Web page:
"It is kind of like a complicated map-coloring problem," explained Deaton. "If you are creating a map of the U.S., but you can only use four different colors, what do you do when you have five states adjacent to each other?"
Similarly, each cell tower site is given a different frequency channel, and adjacent channels need to be different enough from one another to be usable.
Another way to imagine optimizing the spectrum is like solving a difficult Sudoku puzzle. The optimization process must be able to allocate frequency bands for cellular network traffic within appropriate places on a grid. Like a puzzle, the "rules" of Deaton's method say that the frequencies must be different numbers from each other, on the right place on a grid, and provide the highest wireless demands (numbers)—thus "solving" for an efficiently used spectrum.
Using Global Information System (GIS) data, Deaton's method incorporates population information, building footprints and cell tower sites to generate a network model. The method then shows optimal usage of spectrum in the network. By taking building footprints overlaid with population data, Deaton is able to discern both where the strongest demands are and where to put additional tiny cell towers, called femto-cells.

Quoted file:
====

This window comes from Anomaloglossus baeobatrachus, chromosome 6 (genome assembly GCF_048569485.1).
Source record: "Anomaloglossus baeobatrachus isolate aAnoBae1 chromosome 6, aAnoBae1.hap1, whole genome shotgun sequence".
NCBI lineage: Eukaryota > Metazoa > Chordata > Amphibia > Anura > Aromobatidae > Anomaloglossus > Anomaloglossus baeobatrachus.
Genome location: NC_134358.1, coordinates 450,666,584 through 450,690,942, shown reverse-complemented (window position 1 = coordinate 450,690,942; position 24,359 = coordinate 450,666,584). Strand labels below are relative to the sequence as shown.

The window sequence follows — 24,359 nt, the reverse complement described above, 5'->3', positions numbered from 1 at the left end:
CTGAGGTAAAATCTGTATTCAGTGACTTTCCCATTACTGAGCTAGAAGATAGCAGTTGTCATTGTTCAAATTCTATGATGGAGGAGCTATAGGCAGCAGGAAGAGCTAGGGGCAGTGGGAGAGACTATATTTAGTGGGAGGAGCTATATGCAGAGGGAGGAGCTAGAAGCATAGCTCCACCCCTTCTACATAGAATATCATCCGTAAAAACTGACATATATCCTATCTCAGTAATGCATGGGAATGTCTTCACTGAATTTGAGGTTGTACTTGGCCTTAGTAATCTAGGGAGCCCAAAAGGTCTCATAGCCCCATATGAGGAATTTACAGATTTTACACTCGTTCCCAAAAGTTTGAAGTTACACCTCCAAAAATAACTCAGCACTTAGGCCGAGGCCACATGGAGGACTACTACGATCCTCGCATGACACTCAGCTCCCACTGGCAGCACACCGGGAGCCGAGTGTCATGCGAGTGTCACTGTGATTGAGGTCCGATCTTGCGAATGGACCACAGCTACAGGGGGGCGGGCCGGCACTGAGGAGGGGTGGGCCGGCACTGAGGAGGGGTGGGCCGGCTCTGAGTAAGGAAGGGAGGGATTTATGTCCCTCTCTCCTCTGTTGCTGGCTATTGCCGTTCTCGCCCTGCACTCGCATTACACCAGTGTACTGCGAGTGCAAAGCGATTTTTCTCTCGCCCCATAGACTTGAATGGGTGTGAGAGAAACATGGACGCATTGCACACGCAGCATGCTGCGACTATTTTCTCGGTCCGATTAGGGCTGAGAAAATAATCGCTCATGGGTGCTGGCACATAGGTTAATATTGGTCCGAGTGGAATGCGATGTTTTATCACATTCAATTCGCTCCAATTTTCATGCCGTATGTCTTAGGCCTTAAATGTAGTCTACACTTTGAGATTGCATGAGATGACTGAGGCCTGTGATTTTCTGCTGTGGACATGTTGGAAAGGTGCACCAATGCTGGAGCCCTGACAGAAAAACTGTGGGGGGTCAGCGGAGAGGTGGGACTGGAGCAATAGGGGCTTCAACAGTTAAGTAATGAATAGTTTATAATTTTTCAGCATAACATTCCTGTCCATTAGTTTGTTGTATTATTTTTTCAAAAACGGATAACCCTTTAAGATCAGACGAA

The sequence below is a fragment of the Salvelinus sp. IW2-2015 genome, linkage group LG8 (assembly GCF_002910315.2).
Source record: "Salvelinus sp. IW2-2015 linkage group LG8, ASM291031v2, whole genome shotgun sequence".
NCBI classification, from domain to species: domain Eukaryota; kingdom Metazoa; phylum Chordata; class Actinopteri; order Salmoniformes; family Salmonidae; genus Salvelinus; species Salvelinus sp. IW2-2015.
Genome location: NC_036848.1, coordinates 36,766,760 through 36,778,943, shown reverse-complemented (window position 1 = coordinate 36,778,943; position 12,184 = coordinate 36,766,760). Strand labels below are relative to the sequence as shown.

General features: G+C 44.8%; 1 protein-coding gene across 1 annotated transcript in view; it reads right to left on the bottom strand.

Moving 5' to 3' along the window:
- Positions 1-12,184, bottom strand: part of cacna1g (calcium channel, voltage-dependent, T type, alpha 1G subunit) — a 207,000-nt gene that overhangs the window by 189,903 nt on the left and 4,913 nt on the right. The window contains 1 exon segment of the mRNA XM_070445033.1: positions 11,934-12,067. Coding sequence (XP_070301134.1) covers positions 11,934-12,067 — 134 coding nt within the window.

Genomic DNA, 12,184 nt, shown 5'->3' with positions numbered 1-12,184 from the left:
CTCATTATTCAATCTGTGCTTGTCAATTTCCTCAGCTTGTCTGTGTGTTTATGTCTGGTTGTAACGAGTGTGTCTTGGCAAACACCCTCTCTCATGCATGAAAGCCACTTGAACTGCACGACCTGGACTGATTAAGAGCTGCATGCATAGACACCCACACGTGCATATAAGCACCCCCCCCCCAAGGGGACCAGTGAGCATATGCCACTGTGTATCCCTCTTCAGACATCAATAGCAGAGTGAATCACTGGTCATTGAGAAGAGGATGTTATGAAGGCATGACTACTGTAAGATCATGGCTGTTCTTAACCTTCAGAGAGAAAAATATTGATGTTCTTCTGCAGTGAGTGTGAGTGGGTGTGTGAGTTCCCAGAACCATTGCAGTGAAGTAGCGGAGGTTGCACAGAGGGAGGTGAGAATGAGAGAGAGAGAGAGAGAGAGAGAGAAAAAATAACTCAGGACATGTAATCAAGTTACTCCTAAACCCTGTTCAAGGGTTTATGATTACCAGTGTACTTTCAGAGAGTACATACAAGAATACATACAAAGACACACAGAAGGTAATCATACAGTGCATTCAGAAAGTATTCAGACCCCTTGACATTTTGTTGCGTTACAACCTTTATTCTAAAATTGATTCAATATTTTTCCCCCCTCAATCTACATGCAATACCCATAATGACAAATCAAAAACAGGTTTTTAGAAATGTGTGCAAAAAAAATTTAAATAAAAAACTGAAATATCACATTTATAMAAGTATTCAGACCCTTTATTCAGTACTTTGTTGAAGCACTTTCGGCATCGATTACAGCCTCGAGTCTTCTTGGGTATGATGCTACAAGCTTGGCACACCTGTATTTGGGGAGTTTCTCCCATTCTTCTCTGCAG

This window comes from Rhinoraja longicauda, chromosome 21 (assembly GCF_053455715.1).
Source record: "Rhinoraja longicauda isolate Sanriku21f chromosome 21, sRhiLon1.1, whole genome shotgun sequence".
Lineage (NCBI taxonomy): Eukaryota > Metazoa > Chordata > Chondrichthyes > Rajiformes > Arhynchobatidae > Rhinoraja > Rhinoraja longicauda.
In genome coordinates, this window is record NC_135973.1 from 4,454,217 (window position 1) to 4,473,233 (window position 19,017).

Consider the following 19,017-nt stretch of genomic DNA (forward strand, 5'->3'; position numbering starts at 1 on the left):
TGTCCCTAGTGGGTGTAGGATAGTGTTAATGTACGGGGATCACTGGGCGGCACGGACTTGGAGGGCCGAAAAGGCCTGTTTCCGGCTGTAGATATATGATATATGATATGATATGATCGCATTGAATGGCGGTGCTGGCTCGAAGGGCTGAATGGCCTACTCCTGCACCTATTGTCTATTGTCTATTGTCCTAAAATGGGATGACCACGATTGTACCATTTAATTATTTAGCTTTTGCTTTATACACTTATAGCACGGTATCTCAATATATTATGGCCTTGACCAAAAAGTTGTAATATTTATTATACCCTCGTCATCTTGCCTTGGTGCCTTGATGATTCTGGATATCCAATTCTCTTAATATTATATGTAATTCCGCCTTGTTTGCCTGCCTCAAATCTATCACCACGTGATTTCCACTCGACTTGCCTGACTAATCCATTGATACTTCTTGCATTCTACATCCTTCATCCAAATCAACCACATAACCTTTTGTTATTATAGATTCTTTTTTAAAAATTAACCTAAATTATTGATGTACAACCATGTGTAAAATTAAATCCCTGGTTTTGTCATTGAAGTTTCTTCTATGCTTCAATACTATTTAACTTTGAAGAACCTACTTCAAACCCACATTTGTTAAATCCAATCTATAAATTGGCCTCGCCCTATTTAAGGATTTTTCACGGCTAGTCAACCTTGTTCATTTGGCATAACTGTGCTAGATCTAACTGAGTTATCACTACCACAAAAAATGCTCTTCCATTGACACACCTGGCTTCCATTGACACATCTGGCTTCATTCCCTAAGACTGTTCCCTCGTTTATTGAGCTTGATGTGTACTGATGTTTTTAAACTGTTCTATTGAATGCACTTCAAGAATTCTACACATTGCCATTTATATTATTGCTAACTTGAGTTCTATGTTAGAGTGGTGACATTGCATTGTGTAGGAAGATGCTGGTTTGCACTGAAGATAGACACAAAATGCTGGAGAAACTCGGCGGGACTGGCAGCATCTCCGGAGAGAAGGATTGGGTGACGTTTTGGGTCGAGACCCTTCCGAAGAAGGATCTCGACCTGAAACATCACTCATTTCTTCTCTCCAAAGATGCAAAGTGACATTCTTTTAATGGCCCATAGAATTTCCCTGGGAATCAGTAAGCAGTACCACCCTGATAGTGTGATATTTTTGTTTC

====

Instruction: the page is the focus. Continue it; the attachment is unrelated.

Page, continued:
"Adding more cells together increases the bandwidth footprint and each individual will get more data per area," said Deaton. "The best way to optimize is to have multiple, small cell towers—then you can reuse frequencies more often."
The research derived from Deaton's model points to the benefits of building multiple, smaller cell towers and sharing spectrum.
Despite the capabilities of the wireless optimization method, Deaton admits there are some limitations. First, putting up many tiny towers can be logistically difficult in urban areas where network companies need to work with building owners to construct more sites.
Second, the current mobile wireless broadband economy is not based on spectrum sharing, but rather on private ownership of spectrum bands. The current approach for licensing spectrum may limit new market entrants and new wireless services. Spectrum sharing could open the market to new services and the ability to optimize existing spectrum using Deaton's method.
This research is one of several projects at INL, along with the Wireless National Scientific User Facility, dedicated to innovation in spectrum, security and energy grid communications research. Deaton is now working on a spectrum server that could implement the optimization method when the spectrum saturates. The server would assign spectrum channels throughout the day to meet hourly demand. In short, the server could help cell towers make "decisions" based on where people need wireless spectrum.
Despite the projected spectrum deficit, Deaton remains optimistic about the future of wireless communication and its multilevel value in society.
"There is a close relationship between economic capability and telecommunications," he said. "The more tools you have to communicate, the more economic opportunities are available."